Support Is Important As Man Continues Therapy Journey

This, the third vignette, found my client, Antonio, here early for our Saturday session.

Sitting in the car along with him was a woman. I parked in an adjoining space. They waited for me to get out of my car and enter the office building. I entered, turned, and waved for them to join me. They held hands as they entered the building.

“Sir, I want to introduce my girlfriend, Antonia.”

We greeted with a firm handshake. They each brought a take-out coffee. Water was offered and both declined. How was your drive?

“Very pretty, Antonia replied. We got up early in order to get ready for this appointment.”

Well, may I call you Antonia?

“Sure, you can.”

I wasn’t sure if Antonio would have you join him, so welcome. Has Antonio discussed our two previous meetings, Antonia?

“Yes. When he returned home, I was busy doing some house cleaning. He drove into the garage. He sat there for I don’t know, maybe 20 minutes. I heard him drive in. I was so busy cleaning, the time before he came into the house went by quickly. He had a look on his face I’d never seen before. It wasn’t like a deer looking into the headlight. All I could imagine was a look like someone who was shocked. He went into the bedroom and laid down for a while. He looked like something terrible had happened. He put his hand up and gestured his finger to his lips. Ordinarily, I’d have not paid attention to his gesture. Instead, I closed the bedroom door and did more housework. Several hours later, he came out. He asked me for a big hug. No biggie; I love to hug. This hug…man, he would not let go. He cried, then his body shook. All I could think of was something happened at the meeting with you. We held each other for a long time. Then he moved us to the couch. We cuddled and he slowly and gradually stopped crying. We haven’t been living together for too long. This was a brand-new experience for me. Get what I’m saying?”

I do. I’m glad he trusted you to let himself go. Sounds like quite an experience, Antonia. Antonio came last week. Did he share anything with you?

“Yes, when he got home, he called me and picked up some food and we sat outside eating. The look on his face wasn’t shellshocked. That’s the expression I was looking for to describe the aftermath of his first session.”

Antonio told me that you, Antonia, got him to come to counseling. What led you to make that determination?

“Moody. He’s been moody. I’m not real clear what sets him off. Lately, you can say differently, Tony (she calls him that), if I’m off base. You’ve got pissed off so easily. Your emotions that I’ve witnessed have been a tad angry at best in the past. Recently, you’re easily brought to be, what did we call it, oh, agitated. Situations that you’d share with me, maybe at worse you got angry or irritable but short-lived. Now when you get agitated, it stays with you for hours. I’m scared that if you don’t figure this out, I’m not sure how much I can tolerate. We used to talk out our day. We haven’t done it for weeks. I’m ready for you to get better, okay?”

Antonio looks at Antonia.

“I’m so sorry. I wasn’t realizing how miserable I’ve been and how much it’s affected you and us. I need the help. This man will see me for as long as it takes to quiet down. Antonia, I need you at home to be my love and support. Can you be there for me? We have a picture of the root of this evil part of me. That’s really tough to share. I need to share it with you. I don’t think you can be there for me unless I fill you in with what we got into at the first session. It beat me up physically and emotionally. I can tell you that I surprised myself with what emerged as this man stated.”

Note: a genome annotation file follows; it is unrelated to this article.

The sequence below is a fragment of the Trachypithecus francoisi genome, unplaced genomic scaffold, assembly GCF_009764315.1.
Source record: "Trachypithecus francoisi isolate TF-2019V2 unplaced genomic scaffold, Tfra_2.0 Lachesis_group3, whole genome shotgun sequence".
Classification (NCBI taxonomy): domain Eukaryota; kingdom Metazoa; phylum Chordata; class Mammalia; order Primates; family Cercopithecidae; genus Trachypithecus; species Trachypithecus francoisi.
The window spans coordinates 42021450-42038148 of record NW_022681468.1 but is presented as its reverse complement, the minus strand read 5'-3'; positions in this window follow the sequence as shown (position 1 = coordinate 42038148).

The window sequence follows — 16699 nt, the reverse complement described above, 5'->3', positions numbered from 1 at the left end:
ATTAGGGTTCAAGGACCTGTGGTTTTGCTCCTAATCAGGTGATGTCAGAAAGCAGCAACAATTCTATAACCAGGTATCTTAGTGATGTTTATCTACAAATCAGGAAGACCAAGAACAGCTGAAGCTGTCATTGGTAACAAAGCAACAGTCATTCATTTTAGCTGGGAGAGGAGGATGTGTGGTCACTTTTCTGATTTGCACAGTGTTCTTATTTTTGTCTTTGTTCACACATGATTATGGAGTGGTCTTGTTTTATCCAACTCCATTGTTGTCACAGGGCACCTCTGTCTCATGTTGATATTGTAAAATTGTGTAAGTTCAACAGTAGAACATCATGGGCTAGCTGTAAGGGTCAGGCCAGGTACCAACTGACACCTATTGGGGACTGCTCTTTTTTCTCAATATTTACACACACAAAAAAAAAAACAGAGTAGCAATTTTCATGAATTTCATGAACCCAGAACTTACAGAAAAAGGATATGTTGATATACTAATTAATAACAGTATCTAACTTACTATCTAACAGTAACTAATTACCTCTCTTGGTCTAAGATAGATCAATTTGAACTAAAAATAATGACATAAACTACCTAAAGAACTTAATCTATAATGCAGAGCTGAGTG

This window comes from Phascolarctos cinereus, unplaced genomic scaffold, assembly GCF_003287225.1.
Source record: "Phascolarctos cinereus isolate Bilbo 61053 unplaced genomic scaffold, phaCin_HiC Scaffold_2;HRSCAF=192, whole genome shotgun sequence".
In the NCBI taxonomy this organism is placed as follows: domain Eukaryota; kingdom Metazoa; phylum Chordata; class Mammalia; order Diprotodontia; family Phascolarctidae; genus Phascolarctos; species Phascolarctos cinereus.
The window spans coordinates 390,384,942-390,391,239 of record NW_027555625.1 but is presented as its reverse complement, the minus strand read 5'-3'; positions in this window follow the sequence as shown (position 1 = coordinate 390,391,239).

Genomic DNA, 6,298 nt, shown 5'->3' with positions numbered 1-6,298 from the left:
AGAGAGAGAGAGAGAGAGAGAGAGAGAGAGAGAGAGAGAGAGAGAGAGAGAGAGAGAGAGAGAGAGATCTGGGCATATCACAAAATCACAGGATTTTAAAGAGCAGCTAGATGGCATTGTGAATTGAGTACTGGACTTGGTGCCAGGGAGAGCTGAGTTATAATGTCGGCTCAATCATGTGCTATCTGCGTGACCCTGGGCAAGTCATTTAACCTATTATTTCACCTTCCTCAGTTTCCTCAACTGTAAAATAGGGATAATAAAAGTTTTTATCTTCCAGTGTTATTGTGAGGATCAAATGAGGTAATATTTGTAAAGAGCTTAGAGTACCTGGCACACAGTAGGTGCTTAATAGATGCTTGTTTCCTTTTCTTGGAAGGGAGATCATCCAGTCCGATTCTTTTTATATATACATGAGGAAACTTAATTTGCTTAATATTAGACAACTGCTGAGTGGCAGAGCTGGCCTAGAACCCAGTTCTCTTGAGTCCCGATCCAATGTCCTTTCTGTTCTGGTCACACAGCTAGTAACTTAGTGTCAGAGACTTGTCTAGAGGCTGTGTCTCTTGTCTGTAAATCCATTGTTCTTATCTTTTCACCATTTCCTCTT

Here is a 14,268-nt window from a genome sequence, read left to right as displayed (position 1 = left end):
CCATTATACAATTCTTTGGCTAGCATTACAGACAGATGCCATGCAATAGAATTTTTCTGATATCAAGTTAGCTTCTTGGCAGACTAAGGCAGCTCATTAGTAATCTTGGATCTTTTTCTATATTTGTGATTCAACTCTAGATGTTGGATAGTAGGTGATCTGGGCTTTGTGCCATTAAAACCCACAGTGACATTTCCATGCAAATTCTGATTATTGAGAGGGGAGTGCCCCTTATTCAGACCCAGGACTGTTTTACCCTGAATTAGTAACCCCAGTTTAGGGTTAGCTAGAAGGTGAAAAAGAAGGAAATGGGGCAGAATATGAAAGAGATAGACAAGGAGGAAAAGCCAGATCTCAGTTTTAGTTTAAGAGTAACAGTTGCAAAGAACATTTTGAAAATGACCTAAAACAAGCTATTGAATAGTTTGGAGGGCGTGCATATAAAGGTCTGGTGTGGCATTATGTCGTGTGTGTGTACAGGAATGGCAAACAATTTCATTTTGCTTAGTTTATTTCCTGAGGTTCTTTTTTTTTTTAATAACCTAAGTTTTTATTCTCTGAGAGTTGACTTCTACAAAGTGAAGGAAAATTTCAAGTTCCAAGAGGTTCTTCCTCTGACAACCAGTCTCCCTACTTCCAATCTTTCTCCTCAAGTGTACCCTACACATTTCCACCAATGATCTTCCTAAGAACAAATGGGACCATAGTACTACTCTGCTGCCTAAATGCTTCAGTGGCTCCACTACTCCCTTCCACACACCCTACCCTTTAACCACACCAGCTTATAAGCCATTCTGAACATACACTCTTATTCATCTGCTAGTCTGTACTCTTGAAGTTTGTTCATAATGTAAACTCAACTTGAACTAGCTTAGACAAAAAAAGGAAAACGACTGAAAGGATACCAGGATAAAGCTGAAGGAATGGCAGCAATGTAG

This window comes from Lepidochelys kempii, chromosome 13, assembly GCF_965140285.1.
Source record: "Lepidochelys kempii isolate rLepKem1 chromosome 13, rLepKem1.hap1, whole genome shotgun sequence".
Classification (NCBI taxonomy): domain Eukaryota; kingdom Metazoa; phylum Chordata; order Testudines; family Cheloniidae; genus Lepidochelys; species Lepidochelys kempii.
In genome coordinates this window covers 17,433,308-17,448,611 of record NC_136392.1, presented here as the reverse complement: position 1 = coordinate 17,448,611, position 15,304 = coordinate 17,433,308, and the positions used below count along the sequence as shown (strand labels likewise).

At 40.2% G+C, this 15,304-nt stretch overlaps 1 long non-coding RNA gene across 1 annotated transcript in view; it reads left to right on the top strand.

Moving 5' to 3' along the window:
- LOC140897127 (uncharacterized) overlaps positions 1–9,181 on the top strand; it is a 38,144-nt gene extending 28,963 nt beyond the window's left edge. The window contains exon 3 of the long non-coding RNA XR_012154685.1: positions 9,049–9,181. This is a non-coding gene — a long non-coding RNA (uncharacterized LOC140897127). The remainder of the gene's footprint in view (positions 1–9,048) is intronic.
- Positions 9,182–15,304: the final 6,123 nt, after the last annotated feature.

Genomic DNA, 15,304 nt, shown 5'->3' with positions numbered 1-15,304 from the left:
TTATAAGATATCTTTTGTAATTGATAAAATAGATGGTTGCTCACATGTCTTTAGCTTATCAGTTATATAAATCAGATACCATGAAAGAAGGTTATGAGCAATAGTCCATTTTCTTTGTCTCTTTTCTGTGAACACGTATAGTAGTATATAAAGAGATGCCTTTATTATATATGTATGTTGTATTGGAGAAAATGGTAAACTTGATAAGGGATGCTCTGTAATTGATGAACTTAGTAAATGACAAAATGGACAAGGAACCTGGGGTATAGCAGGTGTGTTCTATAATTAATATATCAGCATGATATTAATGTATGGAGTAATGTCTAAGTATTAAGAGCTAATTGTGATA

So, Antonio, this, as I stated in our first session, is like chapter one in a book. The length of which you get to determine and to control. Control is a major indicator of improved mental and emotional health. Others in your life, especially Antonia, with permission, get to offer you input and feedback. Often stated, those people who’ve been sexually abused manage their lives healthier by taking your time. Patience with yourself can be virtuous. Your moods have risen to the surface that your body hid for years. The agitation that is a prime mover of your mood has been hidden, defended, and kept at bay for all those years. Your thoughts?

“The way you explain it to me, it’s like time for me to manage my life in a healthier way. My body has stored up all those feelings. I didn’t experience control; hell, I look back on those past 15 years or so and wonder how I managed life at all. Seems crazy that I’m with Antonia who I love and yet treating at times miserably. She doesn’t deserve to be treated that way. He looks at Antonia, “Please forgive me for how shitty I’ve treated you. You don’t need to take on my crap.”

“You’re right, Antonio. Let me say that I see a better and healthier man to live with. I’m glad you came here on your own. I am devoted to you. We have a future together if you want me, Antonio. You need to work on your mental health. It’s not anything to be ashamed about. Keep me in the loop and you’ll get my highest and best of me. I’ve read up on this stuff. Some folks don’t get help and don’t experience the richness of life. You can experience this counseling. I’ll be with you. Just learn not to use me as a foe. I’m your friend and lover.”

They embrace. We made another appointment.

Let there be peace on earth and let it begin with me.

Marshall Greenstein holds a master’s degree in marriage and family counseling and is a licensed marriage and family counselor and a licensed mental health counselor in New York state. He has regular office hours at 415 E. Sixth St., Jamestown, and can be reached at 484-7756. For more information or to suggest topics, email editorial@post-journal.com.


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